Sierra Hamilton explores internal conflict in her art

March 29, 2023

Sierra Hamilton explores internal conflict in her art

Collage of painted faces and words on cardboard

In honor of Women’s History Month, Urban Arts Space will highlight artwork created by our talented interns. In these personal interviews, you can learn about where their creativity all started and what inspires them to create art. 

Sierra Hamilton is a fourth-year Bachelor of Arts student with a double minor in Design Thinking and Arts Entrepreneurship. She is also an Exhibitions Intern with Urban Arts Space.

Multimedia art of a blue head on cardboard


Which art area of study interests you most?

Currently, I would say screen printing and oil painting interest me most; screen printing kind of combines the two. You have to draw, and then you have to choose your color, which I enjoy. I also find oil painting to be very calming.


Are there any art movements that interest you?

I don’t know if you would consider this a movement, but I would say whatever is going on in the contemporary art world right now, minus AI—I’m not a fan of that. Contemporary art just feels real because it shows how people are interested in doing whatever they feel connected to. It reminds me more of a story that people are trying to tell through their art.


When did you start creating art?

Since I was a little kid. My mom was a creative as well, and she has always been a big inspiration and influence for me pursuing art at a higher level of education. I would always draw everything I could see when I was little. In middle and high school, I moved to performing arts, but that was not for me. I didn’t want my presence to be the art, so I moved into traditional art my freshman year of college.

A person painted in blue covering their face with their hands on cardboard

What inspires you to create art?

I’m still trying to figure this out for myself. I would say that art as a means of healing from mental health and trauma—and as a way to cope with day-to-day life—is really inspirational to me. I also find that this is a theme in a lot of my pieces. I would also say just experimenting or creating to see what you can make can be inspirational, and I have moved this into installation-based work.

I also face an internal struggle with the expectation of being a Black female artist. It definitely feels like a struggle sometimes because I want to make art that’s about my identity, but at the same time it feels very expected. It also doesn’t feel true to myself at times. Essentially, I don’t want to feel like an advocate, and I just want my art to be whatever I feel like making. Right now, it’s just about my mental health and trying to heal as an individual instead of speaking or being a representation of a collective. I feel it’s important to voice these struggles because they have influenced my studio and creative practice. Overall, although I am proud of my identity, I don’t want it to be all that I am. When you look at me, you already perceive me as a Black female, so I use my art to subvert that sometimes.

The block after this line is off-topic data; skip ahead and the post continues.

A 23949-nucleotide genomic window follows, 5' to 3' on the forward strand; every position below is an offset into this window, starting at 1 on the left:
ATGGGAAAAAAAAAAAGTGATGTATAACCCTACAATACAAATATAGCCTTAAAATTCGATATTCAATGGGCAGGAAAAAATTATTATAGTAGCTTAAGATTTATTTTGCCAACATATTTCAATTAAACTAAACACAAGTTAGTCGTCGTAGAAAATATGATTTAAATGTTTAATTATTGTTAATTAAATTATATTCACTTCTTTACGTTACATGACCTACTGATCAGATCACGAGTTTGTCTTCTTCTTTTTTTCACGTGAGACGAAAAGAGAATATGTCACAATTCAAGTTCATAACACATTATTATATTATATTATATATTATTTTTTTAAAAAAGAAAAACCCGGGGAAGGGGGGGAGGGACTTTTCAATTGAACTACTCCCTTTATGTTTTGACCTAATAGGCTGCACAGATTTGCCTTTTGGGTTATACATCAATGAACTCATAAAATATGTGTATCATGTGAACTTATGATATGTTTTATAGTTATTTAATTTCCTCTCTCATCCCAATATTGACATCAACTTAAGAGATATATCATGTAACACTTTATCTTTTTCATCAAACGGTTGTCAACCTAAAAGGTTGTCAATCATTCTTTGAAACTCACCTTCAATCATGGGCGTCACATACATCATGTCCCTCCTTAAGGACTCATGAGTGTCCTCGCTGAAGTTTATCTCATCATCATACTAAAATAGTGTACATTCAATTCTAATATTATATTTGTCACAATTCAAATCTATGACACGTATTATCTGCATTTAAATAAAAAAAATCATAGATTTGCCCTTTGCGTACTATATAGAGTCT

Can you provide a piece of artwork you created and walk me through the story behind it?

Essentially, this is an installation that shows how I perceive myself and how I’m also afraid of what people think of me. These blue figures without faces and the hands represent anonymous thoughts or people who don’t mean anything, but I’m thinking about how they perceive my work, which can be emotionally draining. Like my personal evolution, Me Against Myself layers different mediums and incorporates found objects, such as cardboard and fabric, to build a detailed and textured piece. I leave the internal threads of the cardboard exposed to portray vulnerability—a vulnerability that comes with the subject matter of my work, an uncovering of my struggle with mental health, and the discovery of my role as an artist.

Multimedia collage of faces and words

Artist Statement:

Me Against Myself

cardboard, scrap fabric, oil pastels, acrylic paint, post-it notes, pen, Posca markers, embroidery hoops and floss, and torn magazine pages


My work demonstrates the comfort that arises from experimenting with various techniques and means of creating—a visualization of how my upbringing has impacted my process. Collaging, specifically through installation and mixed media applications, is a systematic development of my current practice. Every place I’ve lived, every connection I’ve experienced, and every learning moment I’ve grown from have morphed me into the person I am today, and I seek to represent that through my work.

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